John McGill – Sandan (3rd Dan)

John McGillJohn  started his martial career as a boxer, but after a prolonged period of illness took up Aikido (in 1989) after a friend suggested that it might help him ease back into fighting form. Realising Aikido’s subtle potential to overpower an opponent, John was quickly hooked and has trained since (although for a while he also took up Kendo and competed in European and Five Nations Kendo Tournaments). In 2001 he became Shodan.

For John, Aikido remains a traditional martial art, steeped in traditional values and without the distractions of competitive sports.

Bob Small – Yondan (4th Dan)

Bob started Aikido in 1979 after a serious leg injury prevented him from playing football or practicing Shoto kia Karate. A friend suggested he check out a local Aikido club and after watching a class of “white clad practitioners throwing each other all over the place“ he decided to give it a shot. He was awarded his Shodan in 1999, Nidan in 2008, Sandan in January 2013 and Yondan at the 2017 Kagamibiraki.

Bob feels that Aikido “is a true marshall art, unique in movement and posture, mystifying in technique and form and exhilarating in application and expression”.  However, Bob also feels that “Aikidoka are a strange breed, as they will throw their practice partners around like rag dolls and then willing reverse the roll and gladly accept the same treatment!”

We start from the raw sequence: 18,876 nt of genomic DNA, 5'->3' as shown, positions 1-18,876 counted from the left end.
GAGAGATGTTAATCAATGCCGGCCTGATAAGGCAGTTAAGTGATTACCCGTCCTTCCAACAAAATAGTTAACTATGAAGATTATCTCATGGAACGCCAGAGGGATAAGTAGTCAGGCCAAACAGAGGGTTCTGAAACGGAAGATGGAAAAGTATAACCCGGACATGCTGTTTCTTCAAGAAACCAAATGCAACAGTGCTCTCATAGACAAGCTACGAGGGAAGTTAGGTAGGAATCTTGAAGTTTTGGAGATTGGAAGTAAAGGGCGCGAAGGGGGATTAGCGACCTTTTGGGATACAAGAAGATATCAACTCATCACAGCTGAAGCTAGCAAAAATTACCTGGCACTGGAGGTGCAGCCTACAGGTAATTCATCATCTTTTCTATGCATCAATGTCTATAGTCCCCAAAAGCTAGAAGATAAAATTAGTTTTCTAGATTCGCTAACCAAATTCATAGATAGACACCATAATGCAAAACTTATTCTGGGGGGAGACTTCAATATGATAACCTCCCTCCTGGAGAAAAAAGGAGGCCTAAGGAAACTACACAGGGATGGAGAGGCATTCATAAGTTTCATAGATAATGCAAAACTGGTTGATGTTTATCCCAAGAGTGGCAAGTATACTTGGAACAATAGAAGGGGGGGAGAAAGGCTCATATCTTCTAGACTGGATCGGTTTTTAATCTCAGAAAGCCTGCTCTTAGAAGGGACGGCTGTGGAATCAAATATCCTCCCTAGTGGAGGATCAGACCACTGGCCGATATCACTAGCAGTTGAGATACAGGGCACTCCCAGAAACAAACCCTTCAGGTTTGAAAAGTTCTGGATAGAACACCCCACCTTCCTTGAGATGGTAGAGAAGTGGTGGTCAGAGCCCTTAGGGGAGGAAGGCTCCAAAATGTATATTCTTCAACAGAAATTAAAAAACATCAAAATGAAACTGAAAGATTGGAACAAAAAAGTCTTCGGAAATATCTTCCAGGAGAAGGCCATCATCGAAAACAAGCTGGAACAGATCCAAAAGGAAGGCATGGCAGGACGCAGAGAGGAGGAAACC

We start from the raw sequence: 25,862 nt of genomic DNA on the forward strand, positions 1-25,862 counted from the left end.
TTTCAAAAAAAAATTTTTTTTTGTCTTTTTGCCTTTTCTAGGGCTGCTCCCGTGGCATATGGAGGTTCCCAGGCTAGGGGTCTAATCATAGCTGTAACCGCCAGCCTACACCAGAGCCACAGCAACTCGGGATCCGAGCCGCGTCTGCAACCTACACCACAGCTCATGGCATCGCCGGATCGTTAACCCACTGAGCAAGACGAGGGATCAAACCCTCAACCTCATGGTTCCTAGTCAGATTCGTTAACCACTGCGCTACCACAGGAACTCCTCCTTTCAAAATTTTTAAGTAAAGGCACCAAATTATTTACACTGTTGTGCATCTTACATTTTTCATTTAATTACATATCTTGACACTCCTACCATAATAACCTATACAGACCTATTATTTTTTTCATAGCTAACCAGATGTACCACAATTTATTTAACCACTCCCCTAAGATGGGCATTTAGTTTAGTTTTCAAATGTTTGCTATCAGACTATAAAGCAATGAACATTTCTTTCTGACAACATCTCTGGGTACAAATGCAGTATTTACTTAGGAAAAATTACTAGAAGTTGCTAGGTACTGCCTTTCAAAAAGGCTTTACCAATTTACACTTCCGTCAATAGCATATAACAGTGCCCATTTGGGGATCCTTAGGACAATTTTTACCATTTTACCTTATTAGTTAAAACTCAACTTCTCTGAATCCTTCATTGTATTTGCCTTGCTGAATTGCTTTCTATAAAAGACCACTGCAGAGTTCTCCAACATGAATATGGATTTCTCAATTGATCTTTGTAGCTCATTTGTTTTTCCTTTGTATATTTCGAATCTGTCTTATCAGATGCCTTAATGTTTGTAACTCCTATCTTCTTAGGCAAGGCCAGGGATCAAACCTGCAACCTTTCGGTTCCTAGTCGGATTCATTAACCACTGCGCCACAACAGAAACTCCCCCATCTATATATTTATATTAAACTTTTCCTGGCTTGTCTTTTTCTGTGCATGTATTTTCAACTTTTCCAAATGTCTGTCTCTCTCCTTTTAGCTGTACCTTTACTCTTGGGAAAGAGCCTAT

Ryan Linfoot – Yondan (4th Dan)

Ryan started practising Aikido when he was 10 alongside his brother and father.  Following a break for some of his teenage years Ryan returned to his old club to recommence his training  at the age of 18.  He moved to Glasgow a year later in 1999 to start University and at the same time started training with the YNK under Sensei McGill.

Ryan was awarded Shodan in 2007, Nidan in 2010, Sandan in May 2014 and Yondan in 2018.

Ryan has always greatly enjoyed practising Aikido and values the physical and spiritual development that Aikido fosters.

Steven Gibb – Yodan (4th Dan)

As a child Steven used to spend weekends with his grandmother and in 1973, aged 12 joined the local Aikido club.  During that time he tried other martial arts and  after short break returned to Aikido in his early 20. Steven was awarded Shodan 2001, Nidan in May 2015 and Yondan at the 2020 Kagamibiraki.

Steven believes that Aikido builds confidence, improves physical agility and overall contributes to an enhanced wellbeing.